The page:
Magazine article African Business

Ports Facelift Gathers Steam: The Recent Announcement That China Has Signed an $8.3Bn Contract to Develop a Rail Link between the North and South of the Country Comes as Very Welcome News to the Country's Business Community. but Greater Volumes of Trade Will Be Generated Only If Nigeria's Ports Are Also Modernised. Neil Ford Reports on Nigeria's Determination to Upgrade Its Ports Infrastructure

Magazine article African Business

Ports Facelift Gathers Steam: The Recent Announcement That China Has Signed an $8.3Bn Contract to Develop a Rail Link between the North and South of the Country Comes as Very Welcome News to the Country's Business Community. but Greater Volumes of Trade Will Be Generated Only If Nigeria's Ports Are Also Modernised. Neil Ford Reports on Nigeria's Determination to Upgrade Its Ports Infrastructure

Article excerpt

The grand plans devised for the regeneration of the Nigerian rail sector could have a massive impact on trade both within the nation and between the West African giant and the rest of the world.

[GRAPHIC OMITTED]

Yet the country's railways are only one part of a much wider transport network. Goods are carried to and from West Africa by international shipping lines, so the ports that act as an interface between Nigeria and the wider world have a vital role to play. Substantial progress has been made on implementing the port reform process but much more needs to be done before the port and rail network can act as a boon rather than a hindrance to investors.

Nigeria's poor transport infrastructure has long deterred investment, particularly from local companies. Trade between different parts of the country is limited by the cost in time and money of moving goods and people from one region to the next. This not only has economic ramifications but also a social and political impact, in that it pulls at the fabric of national cohesion. Trade between regions and between nations is the best antidote to conflict yet devised and the north and south of Nigeria do not trade nearly enough with each other.

[ILLUSTRATION OMITTED]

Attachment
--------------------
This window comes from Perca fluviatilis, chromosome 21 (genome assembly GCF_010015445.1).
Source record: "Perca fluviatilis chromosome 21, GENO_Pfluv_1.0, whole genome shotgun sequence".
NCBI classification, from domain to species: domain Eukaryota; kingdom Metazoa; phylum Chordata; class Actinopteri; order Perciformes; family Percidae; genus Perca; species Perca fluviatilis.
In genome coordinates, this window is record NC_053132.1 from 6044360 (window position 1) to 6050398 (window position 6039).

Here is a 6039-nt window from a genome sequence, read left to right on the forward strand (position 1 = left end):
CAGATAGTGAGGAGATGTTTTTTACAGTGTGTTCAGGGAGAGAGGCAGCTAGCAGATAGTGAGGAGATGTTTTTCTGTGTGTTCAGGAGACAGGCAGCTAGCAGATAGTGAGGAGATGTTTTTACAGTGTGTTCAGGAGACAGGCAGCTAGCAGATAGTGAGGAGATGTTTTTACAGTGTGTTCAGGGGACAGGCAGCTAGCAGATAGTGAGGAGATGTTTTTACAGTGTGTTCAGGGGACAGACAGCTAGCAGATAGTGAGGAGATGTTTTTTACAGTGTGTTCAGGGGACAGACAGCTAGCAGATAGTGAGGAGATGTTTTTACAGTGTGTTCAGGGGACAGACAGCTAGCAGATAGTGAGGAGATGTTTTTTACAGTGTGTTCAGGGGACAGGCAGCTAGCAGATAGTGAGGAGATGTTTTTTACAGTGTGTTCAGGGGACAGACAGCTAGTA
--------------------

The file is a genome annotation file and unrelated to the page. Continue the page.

In October, months of promises of Chinese investment in the Nigerian rail sector finally seemed to come to fruition. China Civil Engineering Construction Corporation (CCECC) signed an $8.3bn contract to develop a rail line between Lagos and Kano. The 1,315km railway will form the centrepiece of the new rail network and will enable freight to be moved far more easily between north and south than on the country's overused and under-maintained road system.

Whether from private or public sources, new investment is expected to be made in many of the nation's ports over the next five years, partly to enable them to make the most of the new rail links.

Vastly improved rail freight services will have any number of benefits for Nigerian ports. They will encourage and enable trade, and so are expected to promote the use of any ports served by a modern rail station. Improved rail links will also enable goods to be moved in and out of each port, preventing overcrowding and minimising the amount of new storage capacity required, whether for dry bulk, container or any other form of freight.

The Nigerian port sector has long been controlled by the state-owned Nigerian Ports Authority (NPA). Despite the need for efficient ports to promote trade, the organisation was starved of funding by successive governments and efficiency at NPA ports was low. A combination of limited funding, low morale and outdated technology resulted in turnaround times--the time taken to unload and reload a ship--of many days, or even weeks. The most efficient ports in the world, in the Far East, Europe or North America, generally consider 48 hours to be standard.

While the Nigerian government has backed down on or delayed several key economic reforms, it has managed to proceed with implementing its port reform programme in the face of strong opposition, particularly from the trade union movement, because of fears over job losses.

Some ports have already been transferred to private sector control as a result of contract tenders. For example, APM Terminals, which took over P & O Nedlloyd earlier this year and which is owned by Danish shipping giant A.P. Moller, was awarded a 25-year contract to manage Apapa container terminal.

As with the country's other port operators, APM Terminals will be required to improve port facilities by investing in new cargo handling equipment and boosting overall port capacity. Given the poor track record of NPA, the private operators are unlikely to provide a worse service and are widely expected to reduce turnaround times through a combination of new investment and sound port management.

In addition, Abuja is likely to do well out of each concession. …

Search by... Author
Show... All Results Primary Sources Peer-reviewed

Oops!

An unknown error has occurred. Please click the button below to reload the page. If the problem persists, please try again in a little while.